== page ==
Bank Negara Malaysia (BNM) has been focused on its growth objective in recent years, maintaining an accommodative monetary stance that is consistent with its dual mandate and appropriate in view of substantial downside risks to growth and subdued inflation, at 2.1 percent in 2013. Going forward, monetary policy makers must contend with somewhat higher headline inflation in 2014–15 as fuel, electricity and other administered prices gradually rise and the GST is implemented. BNM is well positioned to prevent second round effects from higher costs to prices from becoming embedded in the wage-price structure. Timely detection and decisive preemption, through gradual, well communicated, and credible interest rate action, will be needed.

Malaysia’s financial system is sound, backed by a strong regulatory and supervisory framework, and well-placed to withstand stresses, including from a potentially bumpy exit from UMPs—as demonstrated most recently during the capital outflow episode of last spring-summer. Nevertheless, the potential for risk on-risk off cycles together with high household debt and rising house prices all warrant continued vigilance. Recent steps to strengthen financial supervision, including the Financial Services Act and the Islamic Financial Services Acts, and the targeted and phased approach to macroprudential policy, are welcome. The authorities are monitoring property prices and credit growth closely and stand ready to act with additional macroprudential measures as needed.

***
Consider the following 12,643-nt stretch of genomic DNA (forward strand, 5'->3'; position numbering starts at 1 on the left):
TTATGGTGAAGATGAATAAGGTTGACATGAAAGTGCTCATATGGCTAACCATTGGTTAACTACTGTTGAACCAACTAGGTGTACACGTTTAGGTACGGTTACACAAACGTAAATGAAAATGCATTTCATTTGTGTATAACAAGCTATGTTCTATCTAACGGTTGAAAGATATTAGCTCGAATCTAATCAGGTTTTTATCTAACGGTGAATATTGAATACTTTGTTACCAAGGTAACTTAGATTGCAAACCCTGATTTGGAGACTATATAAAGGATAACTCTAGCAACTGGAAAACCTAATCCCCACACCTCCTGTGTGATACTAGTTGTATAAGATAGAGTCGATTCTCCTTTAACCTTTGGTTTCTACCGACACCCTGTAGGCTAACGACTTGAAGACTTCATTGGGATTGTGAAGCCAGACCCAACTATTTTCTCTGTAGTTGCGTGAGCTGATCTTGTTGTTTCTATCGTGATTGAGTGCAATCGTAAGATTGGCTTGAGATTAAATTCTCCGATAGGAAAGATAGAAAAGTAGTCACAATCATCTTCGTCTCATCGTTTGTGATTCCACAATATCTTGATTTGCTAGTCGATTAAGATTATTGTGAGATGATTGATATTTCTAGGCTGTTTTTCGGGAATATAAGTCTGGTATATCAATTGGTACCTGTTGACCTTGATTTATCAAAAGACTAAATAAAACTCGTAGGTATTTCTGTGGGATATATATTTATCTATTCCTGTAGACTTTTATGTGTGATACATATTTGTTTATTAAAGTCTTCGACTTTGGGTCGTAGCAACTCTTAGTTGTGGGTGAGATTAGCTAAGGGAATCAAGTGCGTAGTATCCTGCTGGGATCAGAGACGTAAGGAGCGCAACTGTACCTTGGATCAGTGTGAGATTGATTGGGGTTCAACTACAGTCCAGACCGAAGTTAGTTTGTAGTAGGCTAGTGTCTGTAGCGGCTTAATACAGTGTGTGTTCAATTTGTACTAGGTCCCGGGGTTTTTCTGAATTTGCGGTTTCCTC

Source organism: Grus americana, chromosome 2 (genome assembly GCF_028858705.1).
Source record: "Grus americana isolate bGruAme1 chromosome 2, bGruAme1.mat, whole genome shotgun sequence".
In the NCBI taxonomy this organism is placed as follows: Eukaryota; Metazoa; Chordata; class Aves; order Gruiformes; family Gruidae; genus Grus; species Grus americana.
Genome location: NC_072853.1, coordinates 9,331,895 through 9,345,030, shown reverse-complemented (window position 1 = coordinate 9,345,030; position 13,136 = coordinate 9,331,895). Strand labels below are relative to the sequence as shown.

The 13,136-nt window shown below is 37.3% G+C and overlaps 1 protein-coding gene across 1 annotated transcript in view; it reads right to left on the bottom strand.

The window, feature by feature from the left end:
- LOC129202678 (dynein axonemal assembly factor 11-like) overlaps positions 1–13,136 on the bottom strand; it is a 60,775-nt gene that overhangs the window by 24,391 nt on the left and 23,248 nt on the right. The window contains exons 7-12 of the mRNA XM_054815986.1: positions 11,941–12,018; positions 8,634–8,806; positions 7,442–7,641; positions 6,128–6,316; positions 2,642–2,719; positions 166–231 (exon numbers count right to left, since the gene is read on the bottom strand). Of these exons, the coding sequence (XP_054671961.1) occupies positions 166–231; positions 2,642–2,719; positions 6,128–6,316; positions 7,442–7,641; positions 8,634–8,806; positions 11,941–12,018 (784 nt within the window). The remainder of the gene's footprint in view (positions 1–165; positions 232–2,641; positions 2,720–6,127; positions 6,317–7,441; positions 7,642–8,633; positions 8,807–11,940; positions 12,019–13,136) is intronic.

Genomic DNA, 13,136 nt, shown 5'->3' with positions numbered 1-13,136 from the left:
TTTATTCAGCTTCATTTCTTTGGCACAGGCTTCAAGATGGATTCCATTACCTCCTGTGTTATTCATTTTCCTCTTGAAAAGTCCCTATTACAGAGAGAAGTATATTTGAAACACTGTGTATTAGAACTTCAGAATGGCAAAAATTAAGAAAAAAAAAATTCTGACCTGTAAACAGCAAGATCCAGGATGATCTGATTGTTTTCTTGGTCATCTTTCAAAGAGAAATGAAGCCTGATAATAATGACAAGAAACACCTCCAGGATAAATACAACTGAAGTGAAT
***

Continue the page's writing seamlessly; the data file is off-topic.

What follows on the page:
The authorities are implementing a wide range of multiyear transformation programs and blueprints to strengthen growth and make it more inclusive, and Malaysia has made important progress in human capital accumulation. The authorities are intent on reforming Malaysia’s educational system, reduce shortages of high-skill workers, and alleviate skill mismatches, which are important in raising potential growth and promoting equity within and across generations.

Executive Board Assessment2